A Closer Look at the COVID-19 Therapeutic Landscape
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When SARS-CoV-2 became a global pandemic in early 2020, not much was known about the new coronavirus, and there were no vaccines or drugs to treat ill patients in hospital. While the virus is still prevalent in society and case numbers remain high, great progress in scientific research and healthcare has been made over the past 18 months.
The vaccines were the major breakthrough, firstly, to save lives and to reduce the strain placed on hospitals and other healthcare facilities. The vaccines also brought society one step closer to the “normality” that we once knew. However, despite their high efficacies, it is unclear how long the vaccines offer protection against the virus and booster shots are now being administered.
Alongside vaccine research and production, pharmaceutical companies have been working tirelessly to find drugs to effectively and safely treat COVID-19 related symptoms. As of late early November 2021, two oral antiviral drugs have emerged, generating a lot of enthusiasm: molnupiravir and paxlovid (PF-07321332), from pharmaceutical giants Merck and Pfizer respectively. Both drugs have been shown to cause a remarkable reduction in COVID-19 symptoms in global clinical trials. Let’s explore the back story of where these drugs came from, how they work and the clinical trial data that is available.
Merck carried out a global Phase III clinical trial that required participants to have an underlying medical condition – such as heart disease, obesity or diabetes – or they had to be over 60 years old, making them extremely vulnerable to severe COVID-19-related illness. Upon analysis of its interim results, Merck concluded that molnupiravir reduces the risk of hospitalization by 50% and suggested that it also reduced viral transmission. The company did not report any serious side effects associated with the drug, and are not concerned about the possibility of mutagenic side effects, which had been an initial consideration due to the drugs mechanism of action. Molnupiravir was also found to work equally well against the different SARS-CoV-2 variants and there is little chance of the virus developing resistance, again, due to the mechanism of action. These results were drawn from an initial sample size of 775 people. As the results were so impressive, full enrolment for the trial was deemed unnecessary.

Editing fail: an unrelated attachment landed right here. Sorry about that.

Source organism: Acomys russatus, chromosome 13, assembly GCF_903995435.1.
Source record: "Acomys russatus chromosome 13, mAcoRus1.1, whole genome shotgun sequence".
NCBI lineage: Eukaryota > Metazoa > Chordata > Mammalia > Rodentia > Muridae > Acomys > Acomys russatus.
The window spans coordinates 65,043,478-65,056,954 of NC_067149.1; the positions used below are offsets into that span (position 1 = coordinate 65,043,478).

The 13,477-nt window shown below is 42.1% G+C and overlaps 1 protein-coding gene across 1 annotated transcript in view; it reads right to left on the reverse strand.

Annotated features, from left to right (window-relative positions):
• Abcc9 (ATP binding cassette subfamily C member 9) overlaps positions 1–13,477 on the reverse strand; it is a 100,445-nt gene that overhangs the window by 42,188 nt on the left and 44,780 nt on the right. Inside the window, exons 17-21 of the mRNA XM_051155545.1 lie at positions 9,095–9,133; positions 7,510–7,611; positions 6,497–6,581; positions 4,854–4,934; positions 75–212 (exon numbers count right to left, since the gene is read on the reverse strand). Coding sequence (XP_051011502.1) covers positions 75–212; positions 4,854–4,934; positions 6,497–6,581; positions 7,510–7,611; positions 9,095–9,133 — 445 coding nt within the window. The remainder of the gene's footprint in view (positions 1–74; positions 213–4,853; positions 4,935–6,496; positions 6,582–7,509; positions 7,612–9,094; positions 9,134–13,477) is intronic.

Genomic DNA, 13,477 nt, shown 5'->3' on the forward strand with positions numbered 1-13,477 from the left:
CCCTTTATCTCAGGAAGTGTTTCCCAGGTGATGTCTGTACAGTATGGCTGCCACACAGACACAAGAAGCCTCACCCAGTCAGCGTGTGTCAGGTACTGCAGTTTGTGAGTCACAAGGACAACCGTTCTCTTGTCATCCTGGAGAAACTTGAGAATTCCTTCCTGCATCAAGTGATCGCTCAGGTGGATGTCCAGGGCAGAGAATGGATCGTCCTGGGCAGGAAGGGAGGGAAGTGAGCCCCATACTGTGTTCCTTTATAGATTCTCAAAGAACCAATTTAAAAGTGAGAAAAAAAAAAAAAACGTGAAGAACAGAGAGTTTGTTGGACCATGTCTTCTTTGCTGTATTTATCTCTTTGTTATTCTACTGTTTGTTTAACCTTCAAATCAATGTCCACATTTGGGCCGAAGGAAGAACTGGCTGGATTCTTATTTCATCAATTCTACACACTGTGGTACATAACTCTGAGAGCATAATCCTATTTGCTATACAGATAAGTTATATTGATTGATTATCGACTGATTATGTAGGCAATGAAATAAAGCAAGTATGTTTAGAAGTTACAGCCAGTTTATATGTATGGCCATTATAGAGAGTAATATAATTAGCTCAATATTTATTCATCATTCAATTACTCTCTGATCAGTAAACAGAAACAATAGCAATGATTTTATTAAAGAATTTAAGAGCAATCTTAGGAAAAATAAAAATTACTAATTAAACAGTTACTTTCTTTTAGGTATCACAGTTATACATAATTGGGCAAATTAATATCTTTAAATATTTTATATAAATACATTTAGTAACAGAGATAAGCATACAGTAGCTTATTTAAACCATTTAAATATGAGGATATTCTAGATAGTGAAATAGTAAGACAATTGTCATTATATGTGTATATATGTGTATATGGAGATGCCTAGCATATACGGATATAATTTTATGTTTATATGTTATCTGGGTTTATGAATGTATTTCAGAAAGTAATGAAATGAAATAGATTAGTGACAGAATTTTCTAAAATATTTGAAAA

Molnupiravir was approved for use in the UK, marketed as Lageviro, on November 4. It is the first oral antiviral prescribed for treating COVID-19 symptoms. The oral route of administration is hugely advantageous, as previously approved antivirals – such as remdesivir – are either administered intravenously or intramuscularly, which puts more strain on hospitals and makes it difficult for sick people to get the drugs quickly enough. It is recommended that patients get the drug within five days of symptom onset, otherwise its effectiveness is likely to diminish if symptoms become more severe.
Molnupiravir was derived from a drug that had been known for many years, going back as far as the 1970s. In 2014, the drug innovation company, DRIVE, based at Emory University in Atlanta, Georgia began looking at molnupiravir’s predecessor as a possible treatment for Venezuelan equine encephalitis virus. After a small modification, they designed molnupiravir and found that it was effective against Ebola, chikungunya and influenza. In 2015, Venderbilt University in Nashville, Tennessee and the University of North Carolina became involved and started testing it against different coronaviruses. Researchers found that the drug was highly effective against different coronaviruses, including MERS-CoV and SARS-CoV and started to test molnupiravir against flu viruses. Then the pandemic struck, and with it, their attention turned to SARS-CoV-2. The initial results were very encouraging and in 2020, molnupiravir was licensed to Ridgeback Therapeutics in Miami, who alongside Merck, began human trials.